Chicken salad is any salad with chicken as a main ingredient. Other common ingredients may include mayonnaise, hard-boiled egg, celery, onion, pepper, pickles (or pickle relish) and a variety of mustards.
In the United States, "chicken salad" refers to either any salad with chicken, or a specific mixed salad consisting primarily of chopped chicken meat and a binder, such as mayonnaise or salad dressing. Like tuna salad and egg salad, it may be served on top of lettuce, tomato, avocado, or some combination of these. It may also be used for sandwiches. Typically it is made with leftover or canned chicken. It may also refer to a garden salad with fried, grilled, or roasted chicken (usually cut up or diced) on top.
In Europe and Asia the salad may be complemented by any number of dressings, or no dressing at all, and the salad constituents can vary from traditional leaves and vegetables, to pastas, couscous, noodles or rice.
Early American chicken salad recipes can be found in 19th-century Southern cookbooks, including Sarah Rutledge's The Carolina Housewife: Or, House and Home (1847) and Abby Fisher's What Mrs. Fisher Knows About Old Southern Cooking (1881). Rutledge details a recipe for "A Salad To Be Eaten With Cold Meat Or Fowl" that explains how to make a mayonnaise from scratch, before adding it to cold meats (chicken and seafood).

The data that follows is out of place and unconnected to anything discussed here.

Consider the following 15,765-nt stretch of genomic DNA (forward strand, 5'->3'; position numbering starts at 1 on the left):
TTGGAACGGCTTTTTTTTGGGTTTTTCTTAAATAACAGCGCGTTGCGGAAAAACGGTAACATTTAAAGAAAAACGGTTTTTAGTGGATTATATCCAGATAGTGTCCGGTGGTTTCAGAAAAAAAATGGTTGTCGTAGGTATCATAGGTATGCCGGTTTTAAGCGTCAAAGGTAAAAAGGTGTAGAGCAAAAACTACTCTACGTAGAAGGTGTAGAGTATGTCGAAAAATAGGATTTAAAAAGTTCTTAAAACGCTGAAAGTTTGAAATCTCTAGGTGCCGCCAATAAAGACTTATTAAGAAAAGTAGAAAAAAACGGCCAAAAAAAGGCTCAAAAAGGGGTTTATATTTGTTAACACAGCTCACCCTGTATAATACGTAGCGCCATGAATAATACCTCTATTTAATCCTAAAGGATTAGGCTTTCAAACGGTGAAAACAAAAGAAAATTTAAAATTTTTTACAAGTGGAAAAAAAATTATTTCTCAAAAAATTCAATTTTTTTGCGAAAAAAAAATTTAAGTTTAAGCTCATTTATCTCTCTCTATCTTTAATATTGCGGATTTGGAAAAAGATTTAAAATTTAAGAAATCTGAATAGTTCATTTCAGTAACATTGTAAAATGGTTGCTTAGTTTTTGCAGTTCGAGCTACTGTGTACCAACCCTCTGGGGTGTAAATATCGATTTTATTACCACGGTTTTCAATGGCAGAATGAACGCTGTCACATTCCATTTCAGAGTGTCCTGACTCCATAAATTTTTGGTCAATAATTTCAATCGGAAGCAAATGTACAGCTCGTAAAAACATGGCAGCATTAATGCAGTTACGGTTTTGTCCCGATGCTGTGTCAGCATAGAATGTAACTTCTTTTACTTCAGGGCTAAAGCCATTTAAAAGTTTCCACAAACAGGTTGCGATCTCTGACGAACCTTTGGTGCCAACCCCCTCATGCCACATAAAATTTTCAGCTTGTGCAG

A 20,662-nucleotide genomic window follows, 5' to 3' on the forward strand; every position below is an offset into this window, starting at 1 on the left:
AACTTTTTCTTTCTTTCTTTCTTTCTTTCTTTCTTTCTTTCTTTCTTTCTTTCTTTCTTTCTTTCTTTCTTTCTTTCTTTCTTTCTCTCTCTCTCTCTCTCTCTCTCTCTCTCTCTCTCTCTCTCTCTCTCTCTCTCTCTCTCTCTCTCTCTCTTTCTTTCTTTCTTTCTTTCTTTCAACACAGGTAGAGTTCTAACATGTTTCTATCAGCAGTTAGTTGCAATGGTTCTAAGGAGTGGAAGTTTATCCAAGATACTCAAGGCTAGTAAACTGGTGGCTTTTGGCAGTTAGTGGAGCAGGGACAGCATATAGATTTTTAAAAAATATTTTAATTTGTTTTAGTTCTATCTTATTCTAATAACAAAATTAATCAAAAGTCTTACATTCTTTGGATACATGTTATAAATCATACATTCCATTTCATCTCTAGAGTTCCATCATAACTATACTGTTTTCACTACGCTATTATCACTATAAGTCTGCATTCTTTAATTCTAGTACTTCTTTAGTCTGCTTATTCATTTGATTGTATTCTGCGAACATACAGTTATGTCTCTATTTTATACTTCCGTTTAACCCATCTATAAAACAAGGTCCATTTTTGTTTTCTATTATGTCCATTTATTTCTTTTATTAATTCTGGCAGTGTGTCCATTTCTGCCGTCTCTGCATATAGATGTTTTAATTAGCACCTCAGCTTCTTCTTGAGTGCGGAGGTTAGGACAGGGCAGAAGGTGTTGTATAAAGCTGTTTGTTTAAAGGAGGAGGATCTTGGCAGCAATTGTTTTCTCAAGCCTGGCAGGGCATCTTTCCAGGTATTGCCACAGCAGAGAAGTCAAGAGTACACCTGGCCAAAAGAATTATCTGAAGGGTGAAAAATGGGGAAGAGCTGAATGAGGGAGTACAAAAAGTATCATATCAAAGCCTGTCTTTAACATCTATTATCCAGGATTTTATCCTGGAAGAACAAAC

A SALAD TO BE EATEN WITH COLD MEAT OR FOWL.
The yolk of a raw egg, a tea-spoonful of made mustard, (it is better if mixed the day before,) half a tea-spoonful of salt. The mustard and salt to be rubbed together; then add the egg. Pour on very slowly the sweet oil, rubbing hard all the time, till as much is made as is wanted. Then add a table-spoonful of vinegar. When these ingredients are mixed, they should look perfectly smooth. If it curdles, add a little more mustard, or a little vinegar. With shrimps or oysters, a little red pepper rubbed in, is an improvement.
Abby Fisher similarly describes making a homemade mayonnaise, before adding it to chicken and white celery.
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